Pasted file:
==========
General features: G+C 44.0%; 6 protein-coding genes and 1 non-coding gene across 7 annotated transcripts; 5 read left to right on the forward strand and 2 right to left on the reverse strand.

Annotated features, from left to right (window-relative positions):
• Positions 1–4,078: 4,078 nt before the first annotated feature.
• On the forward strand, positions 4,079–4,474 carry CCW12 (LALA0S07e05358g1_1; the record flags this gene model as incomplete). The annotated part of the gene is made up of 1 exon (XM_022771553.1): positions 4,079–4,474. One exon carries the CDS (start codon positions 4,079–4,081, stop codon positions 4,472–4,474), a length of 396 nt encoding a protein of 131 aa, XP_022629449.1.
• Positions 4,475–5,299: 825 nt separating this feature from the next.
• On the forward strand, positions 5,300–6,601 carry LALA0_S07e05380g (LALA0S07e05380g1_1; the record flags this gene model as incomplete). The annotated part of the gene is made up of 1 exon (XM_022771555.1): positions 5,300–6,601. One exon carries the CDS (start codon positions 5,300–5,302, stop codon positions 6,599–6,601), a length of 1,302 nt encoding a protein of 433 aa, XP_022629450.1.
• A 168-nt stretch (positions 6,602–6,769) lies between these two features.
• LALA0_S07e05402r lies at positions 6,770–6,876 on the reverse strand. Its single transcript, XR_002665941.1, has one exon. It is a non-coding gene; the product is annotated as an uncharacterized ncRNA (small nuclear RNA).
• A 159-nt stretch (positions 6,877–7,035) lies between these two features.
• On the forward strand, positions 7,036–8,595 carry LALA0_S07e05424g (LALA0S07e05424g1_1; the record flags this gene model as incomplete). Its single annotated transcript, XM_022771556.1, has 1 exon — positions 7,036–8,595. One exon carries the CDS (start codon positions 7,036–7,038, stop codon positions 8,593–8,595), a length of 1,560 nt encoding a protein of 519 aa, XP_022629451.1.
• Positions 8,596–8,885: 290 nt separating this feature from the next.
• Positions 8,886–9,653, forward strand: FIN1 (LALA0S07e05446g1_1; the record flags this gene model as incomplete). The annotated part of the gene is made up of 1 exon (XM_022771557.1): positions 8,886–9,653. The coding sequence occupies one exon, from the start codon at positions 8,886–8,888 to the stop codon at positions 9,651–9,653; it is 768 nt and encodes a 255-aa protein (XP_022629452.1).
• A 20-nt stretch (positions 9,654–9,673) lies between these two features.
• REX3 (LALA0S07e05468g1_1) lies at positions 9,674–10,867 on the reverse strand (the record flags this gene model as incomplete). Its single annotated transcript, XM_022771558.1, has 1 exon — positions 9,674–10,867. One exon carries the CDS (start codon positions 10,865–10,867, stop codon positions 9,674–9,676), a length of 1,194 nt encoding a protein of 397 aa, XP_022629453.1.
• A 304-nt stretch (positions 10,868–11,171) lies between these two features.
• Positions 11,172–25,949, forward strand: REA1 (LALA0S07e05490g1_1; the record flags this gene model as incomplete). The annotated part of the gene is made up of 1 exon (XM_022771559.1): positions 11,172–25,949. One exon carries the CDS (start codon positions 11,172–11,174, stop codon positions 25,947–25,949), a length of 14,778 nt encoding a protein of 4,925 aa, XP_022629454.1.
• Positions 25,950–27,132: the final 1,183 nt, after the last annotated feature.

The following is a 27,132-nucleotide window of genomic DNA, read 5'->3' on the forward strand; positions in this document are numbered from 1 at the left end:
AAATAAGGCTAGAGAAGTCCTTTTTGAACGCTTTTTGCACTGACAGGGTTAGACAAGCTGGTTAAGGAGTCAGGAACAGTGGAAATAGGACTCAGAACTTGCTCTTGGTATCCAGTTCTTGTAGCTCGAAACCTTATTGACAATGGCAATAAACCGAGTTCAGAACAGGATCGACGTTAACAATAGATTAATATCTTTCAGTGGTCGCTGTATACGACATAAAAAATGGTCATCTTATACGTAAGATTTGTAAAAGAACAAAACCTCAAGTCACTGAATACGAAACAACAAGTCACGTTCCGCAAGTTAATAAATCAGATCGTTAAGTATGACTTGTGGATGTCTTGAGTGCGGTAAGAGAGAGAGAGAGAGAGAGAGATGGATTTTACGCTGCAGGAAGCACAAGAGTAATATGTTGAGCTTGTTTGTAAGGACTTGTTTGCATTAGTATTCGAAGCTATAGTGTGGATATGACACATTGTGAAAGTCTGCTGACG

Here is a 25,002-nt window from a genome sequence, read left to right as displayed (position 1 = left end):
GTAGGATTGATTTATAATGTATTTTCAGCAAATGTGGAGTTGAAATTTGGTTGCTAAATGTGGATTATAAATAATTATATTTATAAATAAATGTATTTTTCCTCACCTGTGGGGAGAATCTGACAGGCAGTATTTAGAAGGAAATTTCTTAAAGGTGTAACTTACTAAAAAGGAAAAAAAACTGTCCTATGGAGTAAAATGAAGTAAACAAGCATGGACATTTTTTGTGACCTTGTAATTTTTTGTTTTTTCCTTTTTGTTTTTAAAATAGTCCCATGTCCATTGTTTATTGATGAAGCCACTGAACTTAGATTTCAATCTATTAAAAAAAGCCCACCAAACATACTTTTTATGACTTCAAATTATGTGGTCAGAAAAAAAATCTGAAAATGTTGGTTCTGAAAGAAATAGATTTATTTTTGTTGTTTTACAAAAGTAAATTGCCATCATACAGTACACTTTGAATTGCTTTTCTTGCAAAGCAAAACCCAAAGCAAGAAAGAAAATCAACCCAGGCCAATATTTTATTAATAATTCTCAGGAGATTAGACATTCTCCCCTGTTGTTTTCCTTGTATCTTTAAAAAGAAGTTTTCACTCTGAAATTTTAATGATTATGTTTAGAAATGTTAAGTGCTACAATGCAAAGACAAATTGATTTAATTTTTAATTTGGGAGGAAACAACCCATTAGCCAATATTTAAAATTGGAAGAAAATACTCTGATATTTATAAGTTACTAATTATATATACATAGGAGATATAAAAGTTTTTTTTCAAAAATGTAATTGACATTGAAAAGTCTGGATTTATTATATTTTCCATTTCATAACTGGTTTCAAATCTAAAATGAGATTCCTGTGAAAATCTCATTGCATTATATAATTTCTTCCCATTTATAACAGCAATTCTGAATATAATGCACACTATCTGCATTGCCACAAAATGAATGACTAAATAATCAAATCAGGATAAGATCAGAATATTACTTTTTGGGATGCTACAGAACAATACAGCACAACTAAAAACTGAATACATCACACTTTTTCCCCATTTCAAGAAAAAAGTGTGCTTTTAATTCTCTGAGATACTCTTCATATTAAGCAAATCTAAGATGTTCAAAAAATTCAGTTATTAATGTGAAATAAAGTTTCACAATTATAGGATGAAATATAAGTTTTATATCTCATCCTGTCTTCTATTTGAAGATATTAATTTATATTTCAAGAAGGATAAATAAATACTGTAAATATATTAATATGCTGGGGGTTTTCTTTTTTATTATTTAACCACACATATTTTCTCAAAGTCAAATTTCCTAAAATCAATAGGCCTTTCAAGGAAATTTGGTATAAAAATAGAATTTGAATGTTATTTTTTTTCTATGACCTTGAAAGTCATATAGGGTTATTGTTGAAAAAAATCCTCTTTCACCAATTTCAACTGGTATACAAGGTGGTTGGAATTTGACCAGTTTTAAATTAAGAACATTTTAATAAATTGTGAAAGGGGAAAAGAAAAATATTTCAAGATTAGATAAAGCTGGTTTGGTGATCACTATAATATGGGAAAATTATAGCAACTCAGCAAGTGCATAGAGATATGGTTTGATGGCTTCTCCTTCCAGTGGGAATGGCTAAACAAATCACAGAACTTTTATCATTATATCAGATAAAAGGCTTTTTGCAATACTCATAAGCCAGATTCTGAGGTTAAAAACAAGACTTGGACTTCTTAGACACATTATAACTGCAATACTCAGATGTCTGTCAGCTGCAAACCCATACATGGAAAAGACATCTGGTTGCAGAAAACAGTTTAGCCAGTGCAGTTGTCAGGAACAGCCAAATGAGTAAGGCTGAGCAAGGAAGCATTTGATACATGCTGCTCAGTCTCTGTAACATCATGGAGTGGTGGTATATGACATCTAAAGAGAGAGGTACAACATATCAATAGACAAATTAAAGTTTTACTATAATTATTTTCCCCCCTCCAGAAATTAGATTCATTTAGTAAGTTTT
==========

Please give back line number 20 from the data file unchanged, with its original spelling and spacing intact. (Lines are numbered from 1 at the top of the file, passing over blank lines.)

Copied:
Here is a 25,002-nt window from a genome sequence, read left to right as displayed (position 1 = left end):